Sugar Overview 39 mins – “The battle of wills to resist the last cupcake isn’t the only one being waged over sugar. In fact, sugar—or fructose to be more precise—is one of the most hotly contested subjects in the world of nutrition. Find out why in the fifth edition of our nutrition series.” Mentioned during the podcast is that there are forty-eight names for sucrose. At the link find the title, “A Thought for Food: Sugar in the Morning… June 27, 2012,” right-click “Download” and select “Save Link As” from the pop-up menu.
Toll Roads 41 mins – “Toll roads make up a fraction of America’s highways, but their number is growing. More than 5,000 miles of U.S. roads require tolls today, up 15 percent over the past decade. One reason: The highway trust fund is in crisis. It’s currently financed by a federal gas tax that has not risen since Bill Clinton was president. So states are looking for other ways to pay for much needed transportation projects. Current laws prohibit the tolling of existing interstate highways. But many infrastructure advocates would like to change that. Others argue public roads should be accessible to all Americans. Diane and her  guests discuss how best to pay for highways and the future of toll roads.” You can listen at the link, but not download; however, a copy of the file is included in the blog archive.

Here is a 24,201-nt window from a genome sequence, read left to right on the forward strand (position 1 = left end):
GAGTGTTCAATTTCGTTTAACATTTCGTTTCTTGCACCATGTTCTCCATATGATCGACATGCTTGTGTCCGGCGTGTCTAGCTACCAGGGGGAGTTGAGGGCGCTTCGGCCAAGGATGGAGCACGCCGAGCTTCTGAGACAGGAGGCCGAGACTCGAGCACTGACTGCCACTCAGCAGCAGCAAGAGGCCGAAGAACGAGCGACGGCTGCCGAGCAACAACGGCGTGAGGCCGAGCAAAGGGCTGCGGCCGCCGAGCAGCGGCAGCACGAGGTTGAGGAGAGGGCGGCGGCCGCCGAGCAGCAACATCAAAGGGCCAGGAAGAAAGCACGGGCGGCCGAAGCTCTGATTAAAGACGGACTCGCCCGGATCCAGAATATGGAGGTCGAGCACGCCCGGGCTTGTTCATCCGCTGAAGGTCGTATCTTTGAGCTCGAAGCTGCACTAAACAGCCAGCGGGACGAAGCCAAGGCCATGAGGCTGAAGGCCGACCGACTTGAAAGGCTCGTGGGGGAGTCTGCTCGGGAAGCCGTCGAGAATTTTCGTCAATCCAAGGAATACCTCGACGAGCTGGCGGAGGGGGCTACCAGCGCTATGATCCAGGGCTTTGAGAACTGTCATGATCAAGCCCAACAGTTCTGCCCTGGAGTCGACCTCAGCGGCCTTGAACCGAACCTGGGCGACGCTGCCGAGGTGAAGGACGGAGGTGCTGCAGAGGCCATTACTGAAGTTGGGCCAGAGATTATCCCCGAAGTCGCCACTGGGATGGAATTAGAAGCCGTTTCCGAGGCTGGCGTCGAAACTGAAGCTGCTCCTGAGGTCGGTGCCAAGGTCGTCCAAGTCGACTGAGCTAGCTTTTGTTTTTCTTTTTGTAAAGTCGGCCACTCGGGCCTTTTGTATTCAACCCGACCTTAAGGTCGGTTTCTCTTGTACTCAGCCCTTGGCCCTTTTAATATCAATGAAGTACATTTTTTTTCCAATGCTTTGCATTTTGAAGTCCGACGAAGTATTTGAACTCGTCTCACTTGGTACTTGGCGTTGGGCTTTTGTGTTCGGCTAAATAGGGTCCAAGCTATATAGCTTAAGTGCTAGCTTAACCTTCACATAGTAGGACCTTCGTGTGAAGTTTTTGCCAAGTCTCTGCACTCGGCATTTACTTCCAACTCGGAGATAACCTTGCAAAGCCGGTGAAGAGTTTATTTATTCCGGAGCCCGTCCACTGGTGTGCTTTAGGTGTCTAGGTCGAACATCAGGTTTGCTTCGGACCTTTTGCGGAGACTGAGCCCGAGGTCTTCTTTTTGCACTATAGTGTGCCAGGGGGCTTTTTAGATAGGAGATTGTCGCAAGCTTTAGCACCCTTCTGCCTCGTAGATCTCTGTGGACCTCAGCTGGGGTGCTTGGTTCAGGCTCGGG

Venter on Research 62 mins – “The leader of the private-sector human genome project has published an autobiography.” In this interview he refers to it, but focuses on genomic research. At the link find the title, “A Life Decoded: Craig Venter, February 22, 2008,” right-click “Download” and select “Save Link As” from the pop-up menu.
Village Projects 24 mins – “Engineering students in the Projects for Underserved Communities program at UT Austin are proving you’re never too young to make a difference by putting science to good use.” At the link find the title, “Engineering Sustainable Futures, February 13, 2014,” right-click “EngineeringSustainableFutures.MP3” and select “Save Link As” from the pop-up menu.
Viral Research 40 mins – “As the US government calls a temporary halt to experiments that can make viruses more transmissible or virulent, we explore the pros and cons of this research and the impact of the moratorium. In the studio are Wendy Barclay, professor of influenza virology at Imperial College London, Nicola Davis of Observer Tech Monthly, and Azeen Ghorayshi, a freelance science journalist based in London. And down the line is Marc Lipsitch, professor of epidemiology at Harvard.” This takes 35 mins and the remaining time deals with brain games and dinosaurs. At the link right-click “Download MP3” and select “save Link As” from the pop-up menu.